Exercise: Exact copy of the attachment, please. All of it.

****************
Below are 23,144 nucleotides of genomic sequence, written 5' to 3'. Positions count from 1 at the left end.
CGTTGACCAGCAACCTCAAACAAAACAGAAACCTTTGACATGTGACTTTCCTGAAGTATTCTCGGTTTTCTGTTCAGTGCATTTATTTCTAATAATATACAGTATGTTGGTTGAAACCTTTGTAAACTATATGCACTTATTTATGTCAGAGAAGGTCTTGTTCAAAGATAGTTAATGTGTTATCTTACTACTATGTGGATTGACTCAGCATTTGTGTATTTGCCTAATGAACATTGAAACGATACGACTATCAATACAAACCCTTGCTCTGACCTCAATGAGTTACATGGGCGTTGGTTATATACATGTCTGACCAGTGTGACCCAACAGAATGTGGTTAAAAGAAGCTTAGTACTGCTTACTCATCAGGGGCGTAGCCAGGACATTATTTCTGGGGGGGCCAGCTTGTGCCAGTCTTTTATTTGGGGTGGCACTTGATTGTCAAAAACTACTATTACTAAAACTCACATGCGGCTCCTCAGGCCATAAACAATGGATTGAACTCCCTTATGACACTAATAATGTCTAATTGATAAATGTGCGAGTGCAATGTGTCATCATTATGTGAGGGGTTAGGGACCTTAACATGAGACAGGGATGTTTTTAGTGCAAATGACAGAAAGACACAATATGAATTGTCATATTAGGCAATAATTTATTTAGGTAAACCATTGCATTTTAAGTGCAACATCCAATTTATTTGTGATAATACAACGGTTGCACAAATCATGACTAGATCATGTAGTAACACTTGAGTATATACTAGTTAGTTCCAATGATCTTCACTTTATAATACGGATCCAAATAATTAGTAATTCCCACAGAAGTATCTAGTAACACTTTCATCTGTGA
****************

Below are 23,144 nucleotides of genomic sequence, written 5' to 3'. Positions count from 1 at the left end.
CGTTGACCAGCAACCTCAAACAAAACAGAAACCTTTGACATGTGACTTTCCTGAAGTATTCTCGGTTTTCTGTTCAGTGCATTTATTTCTAATAATATACAGTATGTTGGTTGAAACCTTTGTAAACTATATGCACTTATTTATGTCAGAGAAGGTCTTGTTCAAAGATAGTTAATGTGTTATCTTACTACTATGTGGATTGACTCAGCATTTGTGTATTTGCCTAATGAACATTGAAACGATACGACTATCAATACAAACCCTTGCTCTGACCTCAATGAGTTACATGGGCGTTGGTTATATACATGTCTGACCAGTGTGACCCAACAGAATGTGGTTAAAAGAAGCTTAGTACTGCTTACTCATCAGGGGCGTAGCCAGGACATTATTTCTGGGGGGGCCAGCTTGTGCCAGTCTTTTATTTGGGGTGGCACTTGATTGTCAAAAACTACTATTACTAAAACTCACATGCGGCTCCTCAGGCCATAAACAATGGATTGAACTCCCTTATGACACTAATAATGTCTAATTGATAAATGTGCGAGTGCAATGTGTCATCATTATGTGAGGGGTTAGGGACCTTAACATGAGACAGGGATGTTTTTAGTGCAAATGACAGAAAGACACAATATGAATTGTCATATTAGGCAATAATTTATTTAGGTAAACCATTGCATTTTAAGTGCAACATCCAATTTATTTGTGATAATACAACGGTTGCACAAATCATGACTAGATCATGTAGTAACACTTGAGTATATACTAGTTAGTTCCAATGATCTTCACTTTATAATACGGATCCAAATAATTAGTAATTCCCACAGAAGTATCTAGTAACACTTTCATCTGTGA